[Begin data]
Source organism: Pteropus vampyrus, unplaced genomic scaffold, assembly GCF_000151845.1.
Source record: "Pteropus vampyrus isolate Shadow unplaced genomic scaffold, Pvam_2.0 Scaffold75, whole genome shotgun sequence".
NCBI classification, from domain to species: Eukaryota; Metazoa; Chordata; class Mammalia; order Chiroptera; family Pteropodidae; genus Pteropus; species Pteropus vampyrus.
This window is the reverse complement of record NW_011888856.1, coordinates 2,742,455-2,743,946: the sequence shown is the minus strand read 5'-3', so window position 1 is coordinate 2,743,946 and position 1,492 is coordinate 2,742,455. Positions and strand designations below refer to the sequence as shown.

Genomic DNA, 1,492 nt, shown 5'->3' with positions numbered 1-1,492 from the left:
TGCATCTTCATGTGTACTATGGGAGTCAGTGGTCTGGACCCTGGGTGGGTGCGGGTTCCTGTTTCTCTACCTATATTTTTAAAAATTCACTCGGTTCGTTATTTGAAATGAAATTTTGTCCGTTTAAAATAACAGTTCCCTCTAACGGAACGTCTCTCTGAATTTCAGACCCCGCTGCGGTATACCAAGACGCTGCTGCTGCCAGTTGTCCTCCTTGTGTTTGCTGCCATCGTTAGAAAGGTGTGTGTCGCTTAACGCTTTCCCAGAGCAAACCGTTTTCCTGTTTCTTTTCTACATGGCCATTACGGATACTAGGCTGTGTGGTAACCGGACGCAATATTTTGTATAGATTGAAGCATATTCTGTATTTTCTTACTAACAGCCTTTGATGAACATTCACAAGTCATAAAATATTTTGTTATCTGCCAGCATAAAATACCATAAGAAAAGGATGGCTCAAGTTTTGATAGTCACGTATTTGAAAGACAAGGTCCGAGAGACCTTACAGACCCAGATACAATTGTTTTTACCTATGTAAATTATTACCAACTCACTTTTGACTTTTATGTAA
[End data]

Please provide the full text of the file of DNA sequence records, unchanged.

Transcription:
Source organism: Pteropus vampyrus, unplaced genomic scaffold, assembly GCF_000151845.1.
Source record: "Pteropus vampyrus isolate Shadow unplaced genomic scaffold, Pvam_2.0 Scaffold75, whole genome shotgun sequence".
NCBI classification, from domain to species: Eukaryota; Metazoa; Chordata; class Mammalia; order Chiroptera; family Pteropodidae; genus Pteropus; species Pteropus vampyrus.
This window is the reverse complement of record NW_011888856.1, coordinates 2,742,455-2,743,946: the sequence shown is the minus strand read 5'-3', so window position 1 is coordinate 2,743,946 and position 1,492 is coordinate 2,742,455. Positions and strand designations below refer to the sequence as shown.

Genomic DNA, 1,492 nt, shown 5'->3' with positions numbered 1-1,492 from the left:
TGCATCTTCATGTGTACTATGGGAGTCAGTGGTCTGGACCCTGGGTGGGTGCGGGTTCCTGTTTCTCTACCTATATTTTTAAAAATTCACTCGGTTCGTTATTTGAAATGAAATTTTGTCCGTTTAAAATAACAGTTCCCTCTAACGGAACGTCTCTCTGAATTTCAGACCCCGCTGCGGTATACCAAGACGCTGCTGCTGCCAGTTGTCCTCCTTGTGTTTGCTGCCATCGTTAGAAAGGTGTGTGTCGCTTAACGCTTTCCCAGAGCAAACCGTTTTCCTGTTTCTTTTCTACATGGCCATTACGGATACTAGGCTGTGTGGTAACCGGACGCAATATTTTGTATAGATTGAAGCATATTCTGTATTTTCTTACTAACAGCCTTTGATGAACATTCACAAGTCATAAAATATTTTGTTATCTGCCAGCATAAAATACCATAAGAAAAGGATGGCTCAAGTTTTGATAGTCACGTATTTGAAAGACAAGGTCCGAGAGACCTTACAGACCCAGATACAATTGTTTTTACCTATGTAAATTATTACCAACTCACTTTTGACTTTTATGTAA